Radio DJ-Dave Cruse | Teen Ink

Radio DJ-Dave Cruse

April 9, 2011
By TheJust ELITE, Ellenton, Florida
TheJust ELITE, Ellenton, Florida
254 articles 202 photos 945 comments

Favorite Quote:
"I feel that a hero is somebody who will stand up for their values and what they believe in and that can take any form. People that have values and have thought them through rather than those who just do what they’re told."-Skandar Keynes

"When it’

Three voices fill the speakers each morning on the way to school. They're the hosts of the Morning Cruise, Carmen Brown, Bill Martin and Dave Cruse. My mom and I usually find ourselves in the middle of a story or argument with no idea of what's being talked about, but we find ourselves laughing anyways.

The chemistry and hilarity between these three is infectious. Sometimes the stories told are incredibly fortuitous, or seem that way, and yet their responses and reactions fill the sound-waves with the name of the station: Joy.

I was recently given the opportunity to interview one of the hosts, Dave Cruse. His personality on the airwaves came through in his answers; and just like listening to the Morning Cruise makes me laugh, many of his answers did also.

RH- How did you first become a radio host?

DC- I was majoring in advertising at LSU and had gotten to know the managers of my local Christian radio station through a band I was in at the time. It was a commercial station that always needed sales people. Although I stink at sales, their sales people wrote and produced the commercials for the clients to whom they sold advertising. I joined the sales force my senior year of college so I could get practical experience writing and producing commercials. After a few months, I started helping with the music, doing a lot of commercial production and filling in on air. The ownership decided that they agreed that I stunk at sales, but thought I did real well on air and in production, so they moved me to afternoon drive and made me the Production Manager.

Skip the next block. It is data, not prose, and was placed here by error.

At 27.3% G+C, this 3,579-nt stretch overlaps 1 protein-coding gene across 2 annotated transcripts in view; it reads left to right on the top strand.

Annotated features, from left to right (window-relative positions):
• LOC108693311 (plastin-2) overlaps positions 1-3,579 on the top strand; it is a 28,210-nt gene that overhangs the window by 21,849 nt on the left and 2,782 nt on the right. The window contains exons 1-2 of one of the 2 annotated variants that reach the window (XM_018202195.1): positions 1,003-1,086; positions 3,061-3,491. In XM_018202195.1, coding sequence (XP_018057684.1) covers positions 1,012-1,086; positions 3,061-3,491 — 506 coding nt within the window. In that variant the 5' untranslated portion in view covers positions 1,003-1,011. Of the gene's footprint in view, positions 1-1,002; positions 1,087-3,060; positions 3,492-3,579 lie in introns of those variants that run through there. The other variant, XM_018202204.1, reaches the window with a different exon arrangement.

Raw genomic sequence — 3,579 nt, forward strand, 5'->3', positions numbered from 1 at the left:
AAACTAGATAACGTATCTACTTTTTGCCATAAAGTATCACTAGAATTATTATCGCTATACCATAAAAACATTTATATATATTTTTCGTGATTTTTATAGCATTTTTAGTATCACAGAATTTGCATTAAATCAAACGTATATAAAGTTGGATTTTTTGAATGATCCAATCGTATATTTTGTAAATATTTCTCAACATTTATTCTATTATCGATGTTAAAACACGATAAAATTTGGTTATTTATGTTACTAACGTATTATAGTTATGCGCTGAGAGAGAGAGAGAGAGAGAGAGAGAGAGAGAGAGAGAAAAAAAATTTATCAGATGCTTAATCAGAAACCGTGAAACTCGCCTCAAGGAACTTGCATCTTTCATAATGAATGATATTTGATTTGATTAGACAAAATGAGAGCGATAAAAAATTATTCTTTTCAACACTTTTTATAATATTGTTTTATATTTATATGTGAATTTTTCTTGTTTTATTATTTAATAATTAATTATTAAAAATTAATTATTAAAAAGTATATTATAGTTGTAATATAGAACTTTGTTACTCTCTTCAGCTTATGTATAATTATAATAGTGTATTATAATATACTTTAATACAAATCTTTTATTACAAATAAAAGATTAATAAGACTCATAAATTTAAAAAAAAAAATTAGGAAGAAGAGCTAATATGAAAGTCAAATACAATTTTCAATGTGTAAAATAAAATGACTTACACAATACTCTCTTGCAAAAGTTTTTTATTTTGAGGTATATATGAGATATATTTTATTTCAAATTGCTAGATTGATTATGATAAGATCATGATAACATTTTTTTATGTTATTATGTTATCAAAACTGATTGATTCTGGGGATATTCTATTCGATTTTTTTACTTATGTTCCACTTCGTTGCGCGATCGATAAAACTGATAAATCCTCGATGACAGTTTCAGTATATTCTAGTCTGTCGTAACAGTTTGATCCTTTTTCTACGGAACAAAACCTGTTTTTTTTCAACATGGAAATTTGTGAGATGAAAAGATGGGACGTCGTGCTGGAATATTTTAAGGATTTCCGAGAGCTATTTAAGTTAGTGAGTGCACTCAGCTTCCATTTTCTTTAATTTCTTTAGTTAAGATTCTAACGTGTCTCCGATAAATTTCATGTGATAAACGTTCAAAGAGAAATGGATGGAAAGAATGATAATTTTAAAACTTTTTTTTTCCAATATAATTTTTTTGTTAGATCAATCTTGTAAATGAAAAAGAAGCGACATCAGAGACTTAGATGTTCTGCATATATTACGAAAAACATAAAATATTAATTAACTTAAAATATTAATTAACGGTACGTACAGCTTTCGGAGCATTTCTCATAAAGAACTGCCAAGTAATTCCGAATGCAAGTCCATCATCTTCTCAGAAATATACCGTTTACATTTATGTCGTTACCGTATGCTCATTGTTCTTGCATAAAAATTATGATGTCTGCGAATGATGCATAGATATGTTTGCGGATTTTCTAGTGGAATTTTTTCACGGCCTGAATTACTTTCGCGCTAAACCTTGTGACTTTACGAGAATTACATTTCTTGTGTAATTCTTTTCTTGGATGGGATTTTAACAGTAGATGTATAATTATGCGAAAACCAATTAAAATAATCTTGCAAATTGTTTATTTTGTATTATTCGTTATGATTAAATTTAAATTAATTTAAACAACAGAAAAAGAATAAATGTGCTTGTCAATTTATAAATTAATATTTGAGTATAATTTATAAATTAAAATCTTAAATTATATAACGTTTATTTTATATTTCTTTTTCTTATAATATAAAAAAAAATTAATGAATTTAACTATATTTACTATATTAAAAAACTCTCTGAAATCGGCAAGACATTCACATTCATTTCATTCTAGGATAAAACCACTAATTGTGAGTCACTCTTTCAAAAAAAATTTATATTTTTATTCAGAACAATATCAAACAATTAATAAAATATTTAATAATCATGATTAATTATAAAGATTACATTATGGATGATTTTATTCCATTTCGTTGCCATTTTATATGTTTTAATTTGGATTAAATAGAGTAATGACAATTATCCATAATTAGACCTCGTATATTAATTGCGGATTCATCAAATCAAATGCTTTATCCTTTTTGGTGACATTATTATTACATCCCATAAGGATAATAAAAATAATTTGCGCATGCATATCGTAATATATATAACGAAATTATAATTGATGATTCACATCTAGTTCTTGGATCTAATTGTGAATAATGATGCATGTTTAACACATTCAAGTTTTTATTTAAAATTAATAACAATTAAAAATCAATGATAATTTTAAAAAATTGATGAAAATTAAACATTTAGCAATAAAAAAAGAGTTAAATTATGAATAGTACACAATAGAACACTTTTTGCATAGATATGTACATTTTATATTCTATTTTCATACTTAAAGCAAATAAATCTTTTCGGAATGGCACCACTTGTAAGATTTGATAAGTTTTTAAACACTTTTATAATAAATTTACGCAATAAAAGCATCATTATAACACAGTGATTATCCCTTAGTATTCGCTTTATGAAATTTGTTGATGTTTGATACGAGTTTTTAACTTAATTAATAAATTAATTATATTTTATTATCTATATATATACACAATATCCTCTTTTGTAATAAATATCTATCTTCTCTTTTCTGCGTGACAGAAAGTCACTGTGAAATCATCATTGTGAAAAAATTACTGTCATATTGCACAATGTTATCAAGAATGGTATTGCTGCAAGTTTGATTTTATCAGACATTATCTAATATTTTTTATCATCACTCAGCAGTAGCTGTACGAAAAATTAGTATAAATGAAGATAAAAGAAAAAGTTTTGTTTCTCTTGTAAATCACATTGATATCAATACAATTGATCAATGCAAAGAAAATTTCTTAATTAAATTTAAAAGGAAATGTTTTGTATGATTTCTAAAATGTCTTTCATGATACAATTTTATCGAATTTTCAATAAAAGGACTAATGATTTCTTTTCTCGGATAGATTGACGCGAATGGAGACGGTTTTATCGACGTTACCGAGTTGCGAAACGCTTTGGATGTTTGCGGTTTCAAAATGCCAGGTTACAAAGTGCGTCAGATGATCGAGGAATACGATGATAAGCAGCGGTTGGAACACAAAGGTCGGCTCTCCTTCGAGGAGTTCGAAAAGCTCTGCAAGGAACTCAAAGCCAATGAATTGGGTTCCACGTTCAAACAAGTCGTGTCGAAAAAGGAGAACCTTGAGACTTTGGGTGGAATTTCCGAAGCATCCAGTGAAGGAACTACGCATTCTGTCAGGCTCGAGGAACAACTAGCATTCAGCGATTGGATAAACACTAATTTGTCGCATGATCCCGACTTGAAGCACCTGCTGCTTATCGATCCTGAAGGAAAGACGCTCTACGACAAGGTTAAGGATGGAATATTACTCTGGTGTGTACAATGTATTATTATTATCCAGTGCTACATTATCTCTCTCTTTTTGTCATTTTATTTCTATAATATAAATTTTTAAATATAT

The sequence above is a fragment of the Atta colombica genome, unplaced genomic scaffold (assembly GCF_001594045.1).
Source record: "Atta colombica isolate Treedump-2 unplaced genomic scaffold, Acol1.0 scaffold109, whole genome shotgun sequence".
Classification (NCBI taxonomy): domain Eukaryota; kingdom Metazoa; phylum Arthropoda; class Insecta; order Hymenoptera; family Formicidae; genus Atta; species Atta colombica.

RH- Have you ever worked in secular radio; if so, what's the difference between that and Christian radio?

DC- I haven’t worked in secular radio but did work for an NBC television affiliate for a while and can tell you that the difference is night and day. People can be nice or nasty in either place, but you find much less “me” focus in Christian radio.

RH- What is the strangest call-in you've ever received?

DC- I once mentioned that there was a new Batman movie coming out and that it was expected to be a blockbuster. It was a passing reference, not an endorsement and was really just a vehicle to set up a trivia question about a caped crusader. That prompted a 20 minute conversation with a woman who wanted me to understand that all super heroes are of the devil because they don’t get their powers from God.

RH- Do you have a favorite memory while at the JoyFM?

DC- Several, but I’ll focus on one. I hadn’t been at The JOY FM long when we got an email from a woman named Debbie. She wanted us to know that she wasn’t a Christian but was listening because she felt her kids needed something spiritual in their lives. A few weeks later she called and asked for prayer for her kids ... then later for her husband ... then for herself ... then she wanted to know more about what it means to be a Christian. Within a few months of that first email, Bill Martin and I had the pleasure of welcoming Debbie into the family of God.